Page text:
on allegations of financial misconduct. Mr. Ghosn has denied all charges against him.
The planned merger with Peugeot could lend traction to the late Mr. Marchionne’s vision of a more thorough shakeout of the industry to create fewer but stronger manufacturers with more profits and less waste.
In Europe, Fiat Chrysler and Peugeot would have a combined 22.8% market share, making it the second-largest auto maker by sales after Volkswagen, which has 23.8% of the European Union auto market, according to the Association of European Automobile Manufacturers.
After its acquisition of GM’s European business in 2017, Peugeot revamped Opel, the German manufacturer, and Britain’s Vauxhall, more than doubling their European market share, and returning Opel to profit through cost-cutting and sharing technology with Peugeot. Adding Fiat Chrysler’s Jeep brand to its arsenal could help Peugeot chip away further at Volkswagen’s dominance of the European market.
who is slated to take the reins of the combined company, won’t have the same advantage he had at Opel. GM did the heavy lifting before the sale, shutting down an Opel factory after a long battle with German politicians and unions. Mr. Tavares will have to go through those battles with the Italian government and unions himself.
Volkswagen Chief Financial Officer
said the announced merger was “no surprise.” Volkswagen enjoys extensive sharing of technology and components across its 12 automotive brands.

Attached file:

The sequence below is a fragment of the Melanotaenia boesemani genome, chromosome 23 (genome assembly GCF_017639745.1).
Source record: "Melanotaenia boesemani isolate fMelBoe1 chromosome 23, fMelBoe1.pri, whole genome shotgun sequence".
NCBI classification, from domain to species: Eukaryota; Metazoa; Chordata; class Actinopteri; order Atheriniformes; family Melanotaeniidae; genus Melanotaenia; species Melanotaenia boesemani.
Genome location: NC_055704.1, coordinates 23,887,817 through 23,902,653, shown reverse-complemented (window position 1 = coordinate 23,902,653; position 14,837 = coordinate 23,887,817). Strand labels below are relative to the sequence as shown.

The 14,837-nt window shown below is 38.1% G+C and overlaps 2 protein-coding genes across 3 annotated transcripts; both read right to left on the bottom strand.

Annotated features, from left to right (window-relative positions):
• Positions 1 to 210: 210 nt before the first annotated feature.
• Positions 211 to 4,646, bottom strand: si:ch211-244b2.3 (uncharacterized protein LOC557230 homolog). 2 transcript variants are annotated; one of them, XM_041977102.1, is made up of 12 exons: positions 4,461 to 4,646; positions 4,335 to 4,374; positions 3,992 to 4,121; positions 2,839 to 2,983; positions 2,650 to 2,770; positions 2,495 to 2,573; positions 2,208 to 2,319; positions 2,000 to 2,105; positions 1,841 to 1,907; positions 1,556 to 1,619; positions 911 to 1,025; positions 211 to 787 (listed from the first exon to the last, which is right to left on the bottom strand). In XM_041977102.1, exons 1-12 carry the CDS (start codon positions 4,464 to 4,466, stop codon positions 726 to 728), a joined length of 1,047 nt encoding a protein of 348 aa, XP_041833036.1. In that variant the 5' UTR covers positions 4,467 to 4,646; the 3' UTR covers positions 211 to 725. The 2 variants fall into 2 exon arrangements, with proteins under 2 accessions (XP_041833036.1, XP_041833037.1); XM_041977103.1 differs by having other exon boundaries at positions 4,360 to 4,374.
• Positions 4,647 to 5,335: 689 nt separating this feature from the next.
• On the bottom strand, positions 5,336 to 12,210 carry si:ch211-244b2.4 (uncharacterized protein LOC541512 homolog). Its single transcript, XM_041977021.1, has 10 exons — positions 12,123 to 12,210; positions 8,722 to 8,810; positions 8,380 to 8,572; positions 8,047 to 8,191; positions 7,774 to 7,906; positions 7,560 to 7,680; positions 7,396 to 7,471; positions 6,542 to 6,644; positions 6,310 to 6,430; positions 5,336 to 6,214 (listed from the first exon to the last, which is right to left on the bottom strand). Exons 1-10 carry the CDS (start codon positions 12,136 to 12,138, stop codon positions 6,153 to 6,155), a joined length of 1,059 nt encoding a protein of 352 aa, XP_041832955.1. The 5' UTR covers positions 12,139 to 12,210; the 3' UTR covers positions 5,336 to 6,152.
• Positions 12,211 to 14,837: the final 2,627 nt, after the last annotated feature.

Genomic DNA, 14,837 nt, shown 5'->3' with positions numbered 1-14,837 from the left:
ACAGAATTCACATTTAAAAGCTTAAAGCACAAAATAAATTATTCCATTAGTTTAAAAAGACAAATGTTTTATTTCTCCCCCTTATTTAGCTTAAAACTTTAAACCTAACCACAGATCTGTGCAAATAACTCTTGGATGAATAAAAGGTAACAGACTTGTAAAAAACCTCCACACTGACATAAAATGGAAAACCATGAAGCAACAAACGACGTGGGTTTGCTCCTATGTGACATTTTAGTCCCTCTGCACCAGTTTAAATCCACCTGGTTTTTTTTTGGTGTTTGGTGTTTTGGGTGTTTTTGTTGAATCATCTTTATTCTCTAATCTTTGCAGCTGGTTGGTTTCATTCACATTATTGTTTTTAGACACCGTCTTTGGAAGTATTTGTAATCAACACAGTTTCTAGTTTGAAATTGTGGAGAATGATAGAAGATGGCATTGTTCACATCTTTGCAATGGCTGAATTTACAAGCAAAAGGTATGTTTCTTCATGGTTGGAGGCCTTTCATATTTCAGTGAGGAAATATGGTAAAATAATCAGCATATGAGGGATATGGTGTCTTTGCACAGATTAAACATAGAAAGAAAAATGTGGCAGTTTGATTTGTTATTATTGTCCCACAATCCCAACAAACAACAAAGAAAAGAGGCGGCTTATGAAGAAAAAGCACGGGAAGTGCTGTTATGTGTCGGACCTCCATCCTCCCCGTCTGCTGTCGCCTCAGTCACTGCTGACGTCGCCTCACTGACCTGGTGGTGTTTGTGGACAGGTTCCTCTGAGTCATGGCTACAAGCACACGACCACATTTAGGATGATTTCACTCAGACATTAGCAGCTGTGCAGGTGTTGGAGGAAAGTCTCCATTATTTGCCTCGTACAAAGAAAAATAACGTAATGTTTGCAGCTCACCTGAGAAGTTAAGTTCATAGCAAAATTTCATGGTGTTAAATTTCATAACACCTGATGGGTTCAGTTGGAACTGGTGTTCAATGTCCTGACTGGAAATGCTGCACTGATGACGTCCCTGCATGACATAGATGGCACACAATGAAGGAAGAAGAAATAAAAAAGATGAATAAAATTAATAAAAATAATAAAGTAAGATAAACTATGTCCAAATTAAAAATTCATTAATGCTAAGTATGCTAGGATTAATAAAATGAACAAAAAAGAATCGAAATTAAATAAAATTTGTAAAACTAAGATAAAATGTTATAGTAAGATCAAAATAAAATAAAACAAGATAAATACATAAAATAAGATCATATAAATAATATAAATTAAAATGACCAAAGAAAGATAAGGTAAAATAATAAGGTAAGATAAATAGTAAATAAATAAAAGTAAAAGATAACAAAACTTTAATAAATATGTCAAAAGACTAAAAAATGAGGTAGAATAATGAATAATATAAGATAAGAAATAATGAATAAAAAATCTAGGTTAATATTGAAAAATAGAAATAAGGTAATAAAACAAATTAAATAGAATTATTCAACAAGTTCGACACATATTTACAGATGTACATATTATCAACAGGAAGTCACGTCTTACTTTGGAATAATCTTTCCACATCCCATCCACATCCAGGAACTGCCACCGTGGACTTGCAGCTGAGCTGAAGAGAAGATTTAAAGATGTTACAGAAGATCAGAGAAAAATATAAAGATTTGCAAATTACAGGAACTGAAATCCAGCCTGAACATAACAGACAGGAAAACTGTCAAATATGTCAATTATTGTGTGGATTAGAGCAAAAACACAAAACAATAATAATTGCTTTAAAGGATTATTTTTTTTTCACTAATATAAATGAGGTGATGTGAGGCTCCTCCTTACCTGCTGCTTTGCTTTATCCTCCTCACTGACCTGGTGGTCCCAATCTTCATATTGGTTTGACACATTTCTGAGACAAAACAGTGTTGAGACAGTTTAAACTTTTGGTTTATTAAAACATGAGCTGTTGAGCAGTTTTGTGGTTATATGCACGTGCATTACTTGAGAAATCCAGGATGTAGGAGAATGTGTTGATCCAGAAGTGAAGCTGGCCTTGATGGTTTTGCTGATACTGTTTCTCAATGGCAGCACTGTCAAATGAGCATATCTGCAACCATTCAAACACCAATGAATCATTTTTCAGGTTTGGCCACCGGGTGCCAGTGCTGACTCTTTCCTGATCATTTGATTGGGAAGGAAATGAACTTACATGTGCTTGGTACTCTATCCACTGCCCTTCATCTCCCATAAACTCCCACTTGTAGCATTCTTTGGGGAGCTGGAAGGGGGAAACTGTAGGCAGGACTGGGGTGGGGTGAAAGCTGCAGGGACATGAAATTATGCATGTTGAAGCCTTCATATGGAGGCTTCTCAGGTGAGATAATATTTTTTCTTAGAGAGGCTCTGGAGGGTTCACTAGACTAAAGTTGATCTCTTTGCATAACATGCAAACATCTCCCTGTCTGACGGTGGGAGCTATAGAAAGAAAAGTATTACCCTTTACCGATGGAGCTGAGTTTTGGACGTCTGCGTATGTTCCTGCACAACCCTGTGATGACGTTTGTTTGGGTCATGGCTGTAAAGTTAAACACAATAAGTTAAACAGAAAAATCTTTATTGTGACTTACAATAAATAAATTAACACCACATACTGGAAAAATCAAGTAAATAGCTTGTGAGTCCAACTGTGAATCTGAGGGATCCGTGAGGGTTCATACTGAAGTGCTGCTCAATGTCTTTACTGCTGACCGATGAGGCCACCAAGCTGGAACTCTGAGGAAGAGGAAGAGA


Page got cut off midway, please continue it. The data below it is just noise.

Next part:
“We believe that with our strong portfolio and multibrand group we have the scale to successfully master the transformation,” he said.
The proposed merger also gives Peugeot a foothold in the U.S., where Volkswagen has entered into a cooperation deal with Ford to develop self-driving car technology. Ford is also licensing Volkswagen’s electric-vehicle technology, and the two have plans for self-driving robo taxis.
Mr. Witter said the merger of Fiat Chrysler and Peugeot wouldn’t put VW and Ford under pressure to consider more far-reaching cooperation in the U.S. or Europe.
There could be a more direct impact on Peugeot’s ability to compete against lower-cost Asian manufacturers, said
a senior research director at Gartner Group, an industry and technology consulting firm.
“Together Peugeot and Fiat Chrysler will cover much bigger volumes and this will lead to more competitive prices in the market,” he said. “This could be a threat to some Asian manufacturers, the smaller ones such as Hyundai, Kia and some Honda models.”
Japanese auto makers have been historically shy about getting into equity tie-ups. But they are now beginning to consolidate their ties with their partners to better compete with overseas rivals in developing new technologies.
Toyota, for example, has been converting loose alliances with smaller Japanese auto makers into stakes, bringing the companies closer to achieve cost advantages.
In August, Toyota said it would buy a 4.9% stake in
Suzuki Motor Corp.
, its partner of three years, to help it expand in India and Africa, markets where Toyota has struggled to compete against low-price rivals.
And earlier this month, Toyota said it would raise its stake in
from 16.8% to over 20%.
executive vice president of Mazda Motor Corp., said his company’s experience suggests looser cooperation is enough to meet today’s challenges, and that the sort of full merger Fiat Chrysler and Peugeot are trying isn’t necessary.
Still, he said, “we are extremely interested in seeing whether it works or not.”
in Tokyo and
in Beijing contributed to this article.
More on the Peugeot, Fiat Chrysler Deal